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Synthese

, Volume 190, Issue 12, pp 2165–2193 | Cite as

Semantics, conceptual spaces, and the meeting of minds

Article

Abstract

We present an account of semantics that is not construed as a mapping of language to the world but rather as a mapping between individual meaning spaces. The meanings of linguistic entities are established via a “meeting of minds.” The concepts in the minds of communicating individuals are modeled as convex regions in conceptual spaces. We outline a mathematical framework, based on fixpoints in continuous mappings between conceptual spaces, that can be used to model such a semantics. If concepts are convex, it will in general be possible for interactors to agree on joint meaning even if they start out from different representational spaces. Language is discrete, while mental representations tend to be continuous—posing a seeming paradox. We show that the convexity assumption allows us to address this problem. Using examples, we further show that our approach helps explain the semantic processes involved in the composition of expressions.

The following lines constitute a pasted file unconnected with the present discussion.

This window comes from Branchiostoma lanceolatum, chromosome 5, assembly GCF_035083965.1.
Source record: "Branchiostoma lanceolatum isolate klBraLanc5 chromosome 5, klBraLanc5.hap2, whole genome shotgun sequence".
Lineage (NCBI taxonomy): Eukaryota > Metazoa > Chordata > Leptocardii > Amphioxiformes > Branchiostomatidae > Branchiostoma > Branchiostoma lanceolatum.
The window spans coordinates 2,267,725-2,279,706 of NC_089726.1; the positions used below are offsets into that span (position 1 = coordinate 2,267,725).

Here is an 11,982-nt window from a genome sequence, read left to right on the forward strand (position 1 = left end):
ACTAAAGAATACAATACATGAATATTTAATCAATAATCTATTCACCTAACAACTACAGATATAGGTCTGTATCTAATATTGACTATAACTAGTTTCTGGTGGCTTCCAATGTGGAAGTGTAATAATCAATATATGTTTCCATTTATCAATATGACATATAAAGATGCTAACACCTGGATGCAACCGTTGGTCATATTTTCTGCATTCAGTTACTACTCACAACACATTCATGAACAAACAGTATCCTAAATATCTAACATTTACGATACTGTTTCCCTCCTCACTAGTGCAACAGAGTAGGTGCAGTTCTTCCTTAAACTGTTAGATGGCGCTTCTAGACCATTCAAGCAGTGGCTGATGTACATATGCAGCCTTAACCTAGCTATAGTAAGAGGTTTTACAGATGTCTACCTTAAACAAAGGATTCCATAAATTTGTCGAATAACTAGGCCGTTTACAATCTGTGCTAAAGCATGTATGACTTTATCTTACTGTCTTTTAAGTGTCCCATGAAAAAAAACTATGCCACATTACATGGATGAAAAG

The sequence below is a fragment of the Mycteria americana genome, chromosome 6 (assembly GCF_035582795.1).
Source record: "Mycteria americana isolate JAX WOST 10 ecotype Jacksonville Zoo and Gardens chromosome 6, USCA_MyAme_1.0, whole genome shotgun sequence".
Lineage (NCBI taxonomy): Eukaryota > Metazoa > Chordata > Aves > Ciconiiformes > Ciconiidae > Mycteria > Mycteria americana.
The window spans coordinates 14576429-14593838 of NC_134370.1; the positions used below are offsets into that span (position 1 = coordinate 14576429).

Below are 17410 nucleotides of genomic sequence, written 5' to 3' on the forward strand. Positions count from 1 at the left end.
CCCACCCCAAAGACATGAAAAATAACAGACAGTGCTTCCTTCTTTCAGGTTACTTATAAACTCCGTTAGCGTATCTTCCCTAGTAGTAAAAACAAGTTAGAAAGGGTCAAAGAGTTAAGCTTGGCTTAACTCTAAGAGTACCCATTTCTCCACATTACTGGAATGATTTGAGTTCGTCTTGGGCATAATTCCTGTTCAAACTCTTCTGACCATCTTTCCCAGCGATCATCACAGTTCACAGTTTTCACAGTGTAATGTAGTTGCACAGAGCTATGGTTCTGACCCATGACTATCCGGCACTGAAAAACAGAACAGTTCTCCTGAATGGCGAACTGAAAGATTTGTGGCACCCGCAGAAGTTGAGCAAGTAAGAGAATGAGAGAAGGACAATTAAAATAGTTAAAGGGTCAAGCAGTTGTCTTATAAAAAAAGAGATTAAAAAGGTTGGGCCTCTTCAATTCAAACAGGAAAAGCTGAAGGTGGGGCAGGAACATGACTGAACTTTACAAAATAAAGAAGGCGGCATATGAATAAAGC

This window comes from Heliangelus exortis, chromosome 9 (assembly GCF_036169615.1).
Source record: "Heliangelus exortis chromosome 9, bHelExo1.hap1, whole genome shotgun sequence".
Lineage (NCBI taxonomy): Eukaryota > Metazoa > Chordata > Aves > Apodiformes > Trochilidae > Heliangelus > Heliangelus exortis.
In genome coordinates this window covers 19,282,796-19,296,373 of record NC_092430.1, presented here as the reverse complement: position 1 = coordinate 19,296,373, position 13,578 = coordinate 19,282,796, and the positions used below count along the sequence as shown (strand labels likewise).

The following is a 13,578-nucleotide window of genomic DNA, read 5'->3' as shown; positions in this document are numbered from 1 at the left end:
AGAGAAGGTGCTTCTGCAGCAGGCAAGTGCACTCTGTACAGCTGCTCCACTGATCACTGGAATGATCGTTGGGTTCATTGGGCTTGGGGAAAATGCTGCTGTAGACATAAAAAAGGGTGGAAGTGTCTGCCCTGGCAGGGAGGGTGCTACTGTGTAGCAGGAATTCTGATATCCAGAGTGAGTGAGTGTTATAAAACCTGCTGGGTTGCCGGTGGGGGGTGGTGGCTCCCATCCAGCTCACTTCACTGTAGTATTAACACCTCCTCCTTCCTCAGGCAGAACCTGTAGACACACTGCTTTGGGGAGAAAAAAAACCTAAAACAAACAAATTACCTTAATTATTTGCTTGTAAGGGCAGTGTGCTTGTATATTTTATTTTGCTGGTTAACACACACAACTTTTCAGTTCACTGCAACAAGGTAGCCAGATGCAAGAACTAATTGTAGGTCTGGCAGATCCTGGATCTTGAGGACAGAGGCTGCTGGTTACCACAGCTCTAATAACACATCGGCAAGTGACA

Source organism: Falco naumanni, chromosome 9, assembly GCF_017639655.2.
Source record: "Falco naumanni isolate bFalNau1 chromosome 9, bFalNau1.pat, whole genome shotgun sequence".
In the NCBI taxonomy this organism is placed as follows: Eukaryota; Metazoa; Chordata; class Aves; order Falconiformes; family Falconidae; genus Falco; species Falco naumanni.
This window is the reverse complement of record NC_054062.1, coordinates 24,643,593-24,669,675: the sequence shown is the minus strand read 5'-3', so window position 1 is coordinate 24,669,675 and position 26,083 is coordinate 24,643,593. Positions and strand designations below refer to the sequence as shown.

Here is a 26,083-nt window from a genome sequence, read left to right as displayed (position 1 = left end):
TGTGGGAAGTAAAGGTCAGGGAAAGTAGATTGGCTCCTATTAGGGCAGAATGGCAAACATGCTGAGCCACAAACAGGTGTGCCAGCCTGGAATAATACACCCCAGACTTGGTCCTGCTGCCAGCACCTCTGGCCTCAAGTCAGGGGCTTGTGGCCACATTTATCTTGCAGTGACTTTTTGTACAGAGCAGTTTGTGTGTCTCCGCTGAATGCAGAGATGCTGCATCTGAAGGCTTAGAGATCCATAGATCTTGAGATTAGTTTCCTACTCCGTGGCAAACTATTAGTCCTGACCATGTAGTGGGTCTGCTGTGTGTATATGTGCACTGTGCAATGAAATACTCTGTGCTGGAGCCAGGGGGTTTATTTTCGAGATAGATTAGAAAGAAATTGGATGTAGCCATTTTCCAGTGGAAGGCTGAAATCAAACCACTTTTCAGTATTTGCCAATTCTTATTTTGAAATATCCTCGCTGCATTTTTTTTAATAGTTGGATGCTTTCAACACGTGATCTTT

Keywords

Conceptual spaces Fixpoint semantics Meeting of minds Compositionality Cognitive semantics 

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Copyright information

© Springer Science+Business Media B.V. 2011

Authors and Affiliations

  1. 1.Department of Management, Advanced School of EconomicsUniversità Ca’ Foscari VeneziaVeneziaItaly
  2. 2.Laboratory for Experimental Economics / Fondazione Ca’ FoscariVeneziaItaly
  3. 3.Department of PhilosophyLundSweden

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